A former soldier has been found guilty of murdering his nextdoor neighbours with a commando dagger following a dispute over parking, moments after his wife told him she wanted a trial separation.
Collin Reeves carried out a “brutal and savage” attack on Jennifer and Stephen Chapple at their home in the Somerset village of Norton Fitzwarren while their two children slept upstairs.
Reeves, 35, had pleaded guilty to the manslaughter of the Chapples on the grounds of diminished responsibility, but denied murder. However, jurors at Bristol crown court decided he did not have an “abnormality of mental functioning” at the time and convicted him of murder.
Reeves stabbed Jennifer Chapple, a 33-year-old cafe worker, and Stephen Chapple, 36, a teacher, six times each using a dagger he had been presented with when he left the army.
After the verdict, the couple’s family said they would concentrate on bringing up their two sons as their parents would have wanted. “We will now focus on Jennifer and Stephen’s beautiful boys, helping them to live the life that Jennifer and Stephen would have wished for them,” they said.
Reeves did not react to the verdicts, but his wife, Kayley, wept and was able to hold her husband’s hand in the gaps in the glass of the dock for a few seconds before he was led to the cells. He will be sentenced on Tuesday, when he will hear how many years he must serve before being considered for release.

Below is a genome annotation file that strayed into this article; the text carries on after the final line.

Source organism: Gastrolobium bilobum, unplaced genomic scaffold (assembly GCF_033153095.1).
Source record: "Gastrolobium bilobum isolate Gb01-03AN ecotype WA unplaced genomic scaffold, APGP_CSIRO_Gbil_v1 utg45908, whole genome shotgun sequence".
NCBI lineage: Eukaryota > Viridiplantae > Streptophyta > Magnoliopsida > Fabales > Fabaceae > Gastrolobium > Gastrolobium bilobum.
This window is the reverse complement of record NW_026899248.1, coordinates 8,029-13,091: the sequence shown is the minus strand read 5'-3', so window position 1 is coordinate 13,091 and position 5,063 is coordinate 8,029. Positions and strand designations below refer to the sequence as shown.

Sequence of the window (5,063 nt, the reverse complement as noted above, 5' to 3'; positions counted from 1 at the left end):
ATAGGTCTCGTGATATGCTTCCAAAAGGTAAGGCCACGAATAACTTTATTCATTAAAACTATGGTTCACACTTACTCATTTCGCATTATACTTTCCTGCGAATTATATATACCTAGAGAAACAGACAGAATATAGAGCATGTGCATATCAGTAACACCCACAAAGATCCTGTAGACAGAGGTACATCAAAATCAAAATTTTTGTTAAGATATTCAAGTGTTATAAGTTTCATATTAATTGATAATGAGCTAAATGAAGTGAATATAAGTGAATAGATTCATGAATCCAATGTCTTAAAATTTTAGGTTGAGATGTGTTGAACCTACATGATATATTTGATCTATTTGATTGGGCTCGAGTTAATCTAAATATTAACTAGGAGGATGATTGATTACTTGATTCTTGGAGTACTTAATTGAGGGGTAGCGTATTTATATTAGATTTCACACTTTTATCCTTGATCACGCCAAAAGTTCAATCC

A spokesperson for the Crown Prosecution Service said: “Reeves sought to avoid responsibility for murder by claiming his actions were the result of PTSD linked to his previous army service.
“Two psychiatrists agreed that although Reeves suffered from mild to moderate depression, this was not sufficient to be considered abnormal mental functioning that could lead to diminished responsibility.”
DI Neil Meade of Avon and Somerset police’s major crime investigation team said: “There are simply no words to fully describe the horrors Collin Reeves committed. My heart and all those at Avon and Somerset police goes out to Jennifer and Stephen’s families and, in particular, their two boys.
“For reasons only Reeves knows, he robbed them of their parents, destroying the lives they knew in a matter of minutes. His actions are beyond comprehension.”
Reeves claimed he was triggered into action by the bright white of the Chapples’ security light flashing on, reminding him of flares in a war zone. He described being stationed in Camp Bastion in Afghanistan and witnessing colleagues being brought back from patrols horrifically wounded. He said after his tour he had not been given time to “decompress”.
An army spokesperson said they could not talk about individual cases but added: “Our service personnel are our most valued asset and we take the condition of their health and wellbeing extremely seriously.
“This is why we offer mandatory mental health training, a 24-hour helpline with pre-and post-operational stress management training and trauma risk management, which provides peer-to-peer support after a traumatic incident, and access to MoD departments of community mental health for six months post leaving the service.”
Jennifer Chapple twice contacted the police to raise concerns about Reeves. After the first time, she expressed frustration that – to her mind – little had been done. “I called them before because he tried this before and they did jack shit,” she said. She described Reeves as a “trained killer” who “gets off on how I react to his popping off”.
The force’s handling of Jennifer Chapple’s concerns has been investigated by the Independent Office for Police Conduct, but it is not expected to find that officers did anything wrong. “Nobody could have predicted what happened,” Meade said.